CCDC Executive Director, Planning Commissioner, Famed Refugee Campaign Co-Chairs to Draft Ed Lee from being a mysterious manufactured movement engineered by shadowy kingmakers (ok, just Willie Brown and Rose Pak), the campaign to draft interim Mayor Edwin Lee to run for a full four-year term in November is real, and run by real people. Some real political people, it turns out.

Chinatown Community Development Corporation executive director Gordon Chin, Planning Commission president Christina Olague, city assistant district attorney Victor Hwang and famed political refugee Eddy Zheng are but a few of the campaign’s co-chairs, a political consultant working on the campaign said Monday.

Consultant Enrique Pearce of Left Coast Communications, which organized (the subject of some controversy of late, some of which unfolded on this very site), said that any allegations that the campaign is “astroturfing” — making it appear Ed Lee has grassroots support when he does not — are absurd, a fact belied by the people behind the campaign.

“The truth of the matter is, I think we have more people signed to our petition than any other candidate [who may submit signatures in-lieu of a filing fee],” Pearce said Monday.

“Dare I say, there’s probably more support out there for Ed than any other potential candidate.”

Shelly Bradford-Bell, a former executive director of the Bayview Opera House, is also on board, Pearce said.

Earlier news reports had questioned the openness of the efforts to draft Ed Lee. When approached by LGBT blogger Michael Petrelis during a photo shoot for the campaign last week, Pearce had identified himself only as a volunteer.

The RunEdRun web site, which went live over the weekend, is registered to an address in Spain, and the only name connected on public records to the Progress for All coalition campaign committee, the committee to which the Run Ed Run signs are linked, is a Ceazar Cabreros of Oakland.

Cabreros is a campaign volunteer, Pearce said. “There’s no secret to this, no mystery,” he said. “We’ve very public about it — do we want to see Ed run for mayor? Yes, the answer’s yes. There’s no charade here.”

A campaign to draft an active politician to run for an office doesn’t necessarily need to register a campaign committee — it does need to register, however, if it raises or spends over $1,000, according to Ethics Commission executive director John St. Croix.

Any group of volunteers can do whatever it wants — hold signs, collect signatures — without registering a committee, but as soon as funds are raised, a committee must be formed, St. Croix said.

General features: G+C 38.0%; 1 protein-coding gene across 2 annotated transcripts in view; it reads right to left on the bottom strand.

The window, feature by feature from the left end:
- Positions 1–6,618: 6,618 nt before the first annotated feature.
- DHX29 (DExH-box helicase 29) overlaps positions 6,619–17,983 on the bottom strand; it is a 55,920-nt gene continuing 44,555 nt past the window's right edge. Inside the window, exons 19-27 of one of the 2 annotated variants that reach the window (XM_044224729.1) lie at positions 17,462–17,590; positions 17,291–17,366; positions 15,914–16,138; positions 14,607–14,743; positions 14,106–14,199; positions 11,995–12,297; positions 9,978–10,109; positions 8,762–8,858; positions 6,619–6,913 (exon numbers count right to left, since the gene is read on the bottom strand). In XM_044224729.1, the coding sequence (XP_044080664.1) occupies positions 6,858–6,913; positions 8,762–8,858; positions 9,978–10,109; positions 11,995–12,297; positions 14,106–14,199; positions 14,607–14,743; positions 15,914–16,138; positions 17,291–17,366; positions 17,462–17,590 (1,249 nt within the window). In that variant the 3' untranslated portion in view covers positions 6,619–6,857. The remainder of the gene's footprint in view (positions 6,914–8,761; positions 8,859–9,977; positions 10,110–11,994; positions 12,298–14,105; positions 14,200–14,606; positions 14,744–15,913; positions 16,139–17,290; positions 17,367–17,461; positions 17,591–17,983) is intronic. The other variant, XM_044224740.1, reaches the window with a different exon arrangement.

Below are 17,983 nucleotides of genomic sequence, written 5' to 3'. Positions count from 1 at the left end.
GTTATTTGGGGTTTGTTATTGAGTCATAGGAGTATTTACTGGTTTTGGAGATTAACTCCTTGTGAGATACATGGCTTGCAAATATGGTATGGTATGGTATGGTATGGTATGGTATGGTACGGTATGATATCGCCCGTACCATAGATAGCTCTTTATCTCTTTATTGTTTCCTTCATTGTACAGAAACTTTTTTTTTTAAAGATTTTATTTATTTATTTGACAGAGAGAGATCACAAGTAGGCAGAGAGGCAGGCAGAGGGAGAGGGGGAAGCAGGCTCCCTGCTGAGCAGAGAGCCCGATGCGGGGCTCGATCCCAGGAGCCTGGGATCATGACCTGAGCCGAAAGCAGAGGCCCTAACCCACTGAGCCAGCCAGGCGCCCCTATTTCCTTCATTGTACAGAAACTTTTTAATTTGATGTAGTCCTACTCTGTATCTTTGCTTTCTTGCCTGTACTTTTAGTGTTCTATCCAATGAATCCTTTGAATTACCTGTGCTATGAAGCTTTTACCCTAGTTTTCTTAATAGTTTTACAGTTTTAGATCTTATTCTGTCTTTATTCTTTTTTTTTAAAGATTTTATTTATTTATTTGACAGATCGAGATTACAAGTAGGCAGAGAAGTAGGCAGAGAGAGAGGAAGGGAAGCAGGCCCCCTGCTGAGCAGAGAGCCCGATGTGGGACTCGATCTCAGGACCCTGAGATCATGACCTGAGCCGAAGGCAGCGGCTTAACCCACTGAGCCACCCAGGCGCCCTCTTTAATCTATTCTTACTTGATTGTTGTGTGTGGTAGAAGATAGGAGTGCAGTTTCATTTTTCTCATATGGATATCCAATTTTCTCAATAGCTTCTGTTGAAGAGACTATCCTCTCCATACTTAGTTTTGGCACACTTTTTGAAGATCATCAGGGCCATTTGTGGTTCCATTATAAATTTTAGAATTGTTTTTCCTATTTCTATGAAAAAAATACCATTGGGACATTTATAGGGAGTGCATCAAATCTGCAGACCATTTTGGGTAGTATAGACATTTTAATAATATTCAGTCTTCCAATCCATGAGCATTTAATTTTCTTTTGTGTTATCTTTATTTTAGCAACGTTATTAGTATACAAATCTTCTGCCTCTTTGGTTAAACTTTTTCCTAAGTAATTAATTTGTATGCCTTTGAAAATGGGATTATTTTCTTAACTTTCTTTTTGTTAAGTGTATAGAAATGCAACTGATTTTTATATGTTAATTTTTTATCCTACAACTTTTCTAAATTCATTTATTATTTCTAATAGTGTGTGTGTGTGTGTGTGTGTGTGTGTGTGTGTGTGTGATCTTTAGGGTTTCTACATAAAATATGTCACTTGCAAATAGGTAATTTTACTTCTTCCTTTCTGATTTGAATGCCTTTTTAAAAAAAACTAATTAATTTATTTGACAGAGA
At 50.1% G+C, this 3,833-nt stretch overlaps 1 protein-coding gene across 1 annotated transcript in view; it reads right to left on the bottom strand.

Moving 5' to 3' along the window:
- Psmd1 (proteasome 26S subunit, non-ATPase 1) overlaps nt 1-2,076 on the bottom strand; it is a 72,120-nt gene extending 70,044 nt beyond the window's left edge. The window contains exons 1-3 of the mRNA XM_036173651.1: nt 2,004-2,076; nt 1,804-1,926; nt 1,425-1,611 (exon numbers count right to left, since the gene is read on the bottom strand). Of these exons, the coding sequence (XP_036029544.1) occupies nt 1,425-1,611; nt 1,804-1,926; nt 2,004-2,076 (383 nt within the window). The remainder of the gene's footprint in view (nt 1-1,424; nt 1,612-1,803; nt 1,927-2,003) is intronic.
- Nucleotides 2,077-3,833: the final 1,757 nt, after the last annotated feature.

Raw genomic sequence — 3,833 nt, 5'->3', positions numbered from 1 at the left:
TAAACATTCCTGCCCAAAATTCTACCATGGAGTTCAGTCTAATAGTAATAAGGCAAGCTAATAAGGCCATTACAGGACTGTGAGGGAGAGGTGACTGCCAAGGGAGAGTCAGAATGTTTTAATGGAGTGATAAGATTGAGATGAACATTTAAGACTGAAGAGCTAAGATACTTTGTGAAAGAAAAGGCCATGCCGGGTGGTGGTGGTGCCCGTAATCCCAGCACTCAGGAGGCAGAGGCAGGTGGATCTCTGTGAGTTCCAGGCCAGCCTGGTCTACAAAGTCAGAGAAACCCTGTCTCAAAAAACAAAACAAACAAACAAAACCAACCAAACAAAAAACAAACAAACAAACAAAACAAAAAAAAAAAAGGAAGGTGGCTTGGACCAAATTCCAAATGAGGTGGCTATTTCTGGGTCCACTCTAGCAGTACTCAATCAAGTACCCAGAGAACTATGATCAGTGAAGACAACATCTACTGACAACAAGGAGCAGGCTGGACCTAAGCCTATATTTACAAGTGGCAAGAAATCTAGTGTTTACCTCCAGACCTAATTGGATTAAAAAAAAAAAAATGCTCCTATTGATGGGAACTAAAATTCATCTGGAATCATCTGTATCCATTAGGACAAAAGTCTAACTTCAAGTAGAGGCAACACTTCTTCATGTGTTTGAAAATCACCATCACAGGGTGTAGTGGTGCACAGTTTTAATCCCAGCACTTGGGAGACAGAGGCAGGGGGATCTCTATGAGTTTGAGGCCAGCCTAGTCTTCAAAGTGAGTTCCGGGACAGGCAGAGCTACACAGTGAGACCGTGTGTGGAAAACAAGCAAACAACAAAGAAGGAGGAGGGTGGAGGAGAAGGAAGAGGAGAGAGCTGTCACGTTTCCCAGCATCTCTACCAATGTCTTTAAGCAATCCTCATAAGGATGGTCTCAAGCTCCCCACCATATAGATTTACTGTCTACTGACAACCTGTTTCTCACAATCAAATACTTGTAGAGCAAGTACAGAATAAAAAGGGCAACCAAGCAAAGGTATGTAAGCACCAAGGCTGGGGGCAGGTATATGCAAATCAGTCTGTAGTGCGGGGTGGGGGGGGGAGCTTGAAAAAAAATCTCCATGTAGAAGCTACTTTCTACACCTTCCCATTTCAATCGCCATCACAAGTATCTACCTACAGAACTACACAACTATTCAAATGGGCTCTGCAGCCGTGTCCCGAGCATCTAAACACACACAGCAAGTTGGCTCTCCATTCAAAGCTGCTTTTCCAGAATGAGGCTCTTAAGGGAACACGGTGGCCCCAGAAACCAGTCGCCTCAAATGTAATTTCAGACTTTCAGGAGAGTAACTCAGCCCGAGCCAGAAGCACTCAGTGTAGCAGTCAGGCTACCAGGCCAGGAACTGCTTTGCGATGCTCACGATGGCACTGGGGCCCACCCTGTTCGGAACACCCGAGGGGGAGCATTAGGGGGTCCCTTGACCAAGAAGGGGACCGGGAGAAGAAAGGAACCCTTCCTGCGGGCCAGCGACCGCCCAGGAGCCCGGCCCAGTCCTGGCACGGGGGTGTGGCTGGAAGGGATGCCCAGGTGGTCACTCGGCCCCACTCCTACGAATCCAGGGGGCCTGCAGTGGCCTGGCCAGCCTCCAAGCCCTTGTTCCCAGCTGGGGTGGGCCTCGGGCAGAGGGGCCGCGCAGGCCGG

“Keep in mind, however, that this has never happened before,” St. Croix said. “This is an area we don’t have a lot of experience in.”

Political watchers will leap at the mention of Chin’s name. Chin is very close to the Chinatown Chamber of Commerce’s Rose Pak, who, with former Mayor Willie Brown, was seen as instrumental in placing Lee as interim mayor.

Chin was also an active and vocal supporter of former CCDC employee Jane Kim, whose successful supervisorial campaign in the fall was run by Pearce.

But it’s the inclusion of Olague’s name that will make the city’s progressive establishment feel ill. Olague, you may recall, was active in the 1990s with the Mission Anti-Displacement Coalition with the likes of former supervisor Chris Daly, who has made opposing efforts to draft Lee a key mission (and the subject of a Beatles-influenced Facebook page, Let Ed Be).

A call to Olague’s cell phone was not immediately returned. The Appeal left a message for Chin at the CCDC’s main office.

It will be some time before public records reveal exactly who the financial backers are behind the Progress for All/Run Ed Run effort. The first filing deadline for the 2011 calendar year isn’t until the last day of July, St. Croix said.

“That’ll be everybody’s first wide glimpse of all the money that’s floating around,” he said.

In the meantime, the volunteers — no paid signature gatherers — behind the Run Ed Run effort will continue to harness the groundswell behind the former City Administrator despite “people taking down our signs and boasting about it on Facebook,” Pearce said.

Run Ed Run sign “Spotted in the window of a pet shop in Cole Valley”: Matt Baume

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